1. 328.
    Which of the following patients with metastatic disease is potentially curable by surgical resection?
    1. A)

      A 22-year-old man with a history of osteosarcoma of the left femur with a 1-cm metastasis to his right lower lobe

       
    2. B)

      A 63-year-old woman with a history of colon cancer with one metastases to the left lobe of the liver

       
    3. C)

      Operable non-small cell lung cancer with a single brain metastasis

       
    4. D)

      All of the above

       
    5. E)

      None of the above

       
     
  • Answer: D

    In colon, non-small cell lung and osteosarcoma cancer cures have been reported with resection of solitary metastatic lesions. Metastases typically represent widespread systemic dissemination of disease and are associated with poor prognosis. Palliative chemotherapy is generally the accepted method of treatment. Over the last several years, numerous reports and studies have demonstrated long-term survival after resection of isolated metastasis. After extensive investigation for further metastatic sites, isolated metastasis should be considered for reaction in select cases.

Reference

  • Manfredi S, Bouvier AM, Lepage C et al. Incidence and patterns of recurrence after resection for cure of colonic cancer in a well defined population. Br J Surg. 2006;93:1115–22.

  1. 329.

    A 56-year-old white male with known clinical atherosclerotic disease is admitted with severe leg cramps. His past medical history is significant for a myocardial infarction (MI) 4 years ago requiring stent placement. At the time of his MI, he was initiated on a high-intensity statin; since then he has developed severe leg cramps.

    What would be the next best alternative in lipid therapy for this patient?
    1. A)

      Start atorvastatin 20 mg PO daily.

       
    2. B)

      No longer a need for statin therapy since his MI was 4 years ago.

       
    3. C)

      Start rosuvastatin 20 mg PO QHS.

       
    4. D)

      Start pravastatin 10 mg PO QHS.

       
     
  • Answer: A

    He should be on a high-intensity statin, but he was unable to tolerate the side effects. According to American College of Cardiology guidelines, patients with known clinical atherosclerotic disease should be on a moderate-intensity statin if not a candidate or cannot tolerate the high-intensity regimen. Atorvastatin 20 mg is a moderate-intensity statin. The moderate-intensity daily dose will lower LDL-C by approximately 30 to <50 %, whereas the high-intensity therapy lowers LDL-C by approximately ≥50 %. Lastly, pravastatin 10 mg is a low-intensity statin.

Reference

  • Stone NJ, Robinson J, Lichtenstein AH et al. 2013 ACC/AHA guideline on the treatment of blood cholesterol to reduce atherosclerotic cardiovascular risk in adults: a report of the American College of Cardiology/American Heart Association Task Force on Practice Guidelines. J Am Coll Cardiol. 2013. pii: S0735-1097(13)06028-2.

  1. 330.

    A 62-year-old man is admitted for dehydration. He also reports severe nausea and vomiting that began 24 h ago. He recently started chemotherapy for non-small cell lung cancer. His last dose was 48 h ago.

    On physical examination his abdomen is soft and nontender. Bowel sounds are present. He is admitted and started in intravenous fluids. Despite several doses of ondansetron, he continues to have near constant nausea.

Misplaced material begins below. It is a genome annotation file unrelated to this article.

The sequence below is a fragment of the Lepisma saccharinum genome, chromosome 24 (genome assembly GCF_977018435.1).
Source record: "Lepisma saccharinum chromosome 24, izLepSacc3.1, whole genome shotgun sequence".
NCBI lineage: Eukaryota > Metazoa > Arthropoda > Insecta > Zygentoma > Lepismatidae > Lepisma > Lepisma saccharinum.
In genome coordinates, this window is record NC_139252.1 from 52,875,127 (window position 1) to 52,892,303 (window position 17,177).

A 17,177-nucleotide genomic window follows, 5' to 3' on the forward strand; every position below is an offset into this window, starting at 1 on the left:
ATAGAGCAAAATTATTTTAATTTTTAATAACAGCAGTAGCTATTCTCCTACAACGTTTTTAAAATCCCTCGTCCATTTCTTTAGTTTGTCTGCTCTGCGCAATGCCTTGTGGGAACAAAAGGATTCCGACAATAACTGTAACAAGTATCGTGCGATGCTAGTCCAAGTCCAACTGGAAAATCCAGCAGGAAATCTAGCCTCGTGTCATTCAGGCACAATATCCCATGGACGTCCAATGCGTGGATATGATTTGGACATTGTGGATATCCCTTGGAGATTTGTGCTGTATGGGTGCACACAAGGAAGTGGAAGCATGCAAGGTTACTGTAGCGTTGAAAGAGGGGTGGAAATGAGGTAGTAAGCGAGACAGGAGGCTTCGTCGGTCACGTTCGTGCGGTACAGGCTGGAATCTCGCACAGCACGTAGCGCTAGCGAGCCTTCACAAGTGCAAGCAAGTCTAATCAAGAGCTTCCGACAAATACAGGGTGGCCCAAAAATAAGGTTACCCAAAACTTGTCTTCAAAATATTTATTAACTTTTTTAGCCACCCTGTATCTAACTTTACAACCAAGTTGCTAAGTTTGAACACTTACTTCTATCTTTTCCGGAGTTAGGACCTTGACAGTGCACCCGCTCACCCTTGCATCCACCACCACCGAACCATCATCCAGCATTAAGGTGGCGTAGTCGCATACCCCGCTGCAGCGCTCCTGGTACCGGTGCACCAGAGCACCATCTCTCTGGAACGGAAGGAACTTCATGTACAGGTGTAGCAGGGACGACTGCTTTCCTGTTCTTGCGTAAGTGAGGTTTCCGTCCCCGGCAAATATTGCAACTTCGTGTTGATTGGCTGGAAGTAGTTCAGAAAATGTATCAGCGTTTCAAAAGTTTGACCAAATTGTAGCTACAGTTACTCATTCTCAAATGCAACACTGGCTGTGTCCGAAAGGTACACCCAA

What would be the next appropriate treatment for his nausea and vomiting?
    1. A)

      Dexamethasone

       
    2. B)

      Haloperidol

       
    3. C)

      Lorazepam

       
    4. D)

      Octreotide

       
     
  • Answer: A

    Dexamethasone is recommended for the management of delayed chemotherapy-induced nausea and vomiting. Delayed nausea and vomiting are any nausea and vomiting that occurred after the day that chemotherapy is infused. Nausea and vomiting are two of the most feared cancer treatment-related side effects for cancer patients.

    Dexamethasone has synergistic action with many antiemetic medications. Its specific antiemetic mechanism of action is not fully understood. It is generally started at 8 mg once or twice daily. Corticosteroids may be effective as monotherapy as well.

Reference

  • Kris MG, Hesketh PJ, Somerfield MR et al. American Society of Clinical Oncology guideline for antiemetics in oncology: update 2006. J Clin Oncol. 2006;24(18):2932–47.

  1. 331.

    A 63-year-old man is admitted to the hospital because of hematemesis. He has gastroesophageal reflux disease and atrial fibrillation; he takes warfarin. He had felt well until this morning when nausea developed after eating. He vomited blood once and was brought to the hospital.

    On physical exam, the temperature is normal. Pulse rate is 84 beats per minute and irregular, and blood pressure is 112/74 mmHg. Abdominal examination is normal. Hemoglobin is 11.8 g/dL, serum creatinine is 0.9 mg/dL, and eGFR is greater than 60 mL/min/1.73 m2.

    Intravenous isotonic saline is given, and nasogastric lavage is subsequently performed. Upper endoscopy reveals a duodenal ulcer, which is successfully cauterized. Warfarin is discontinued, and intravenous pantoprazole is begun. No additional bleeding is noted after 48 h, and the patient is prepared for discharge.

    How long after the bleeding episode can this patient’s warfarin be safely restarted?
    1. A)

      One week.

       
    2. B)

      One month.

       
    3. C)

      Six weeks.

       
    4. D)

      Three months.

       
    5. E)

      Warfarin should not be restarted.

       
     
  • Answer: A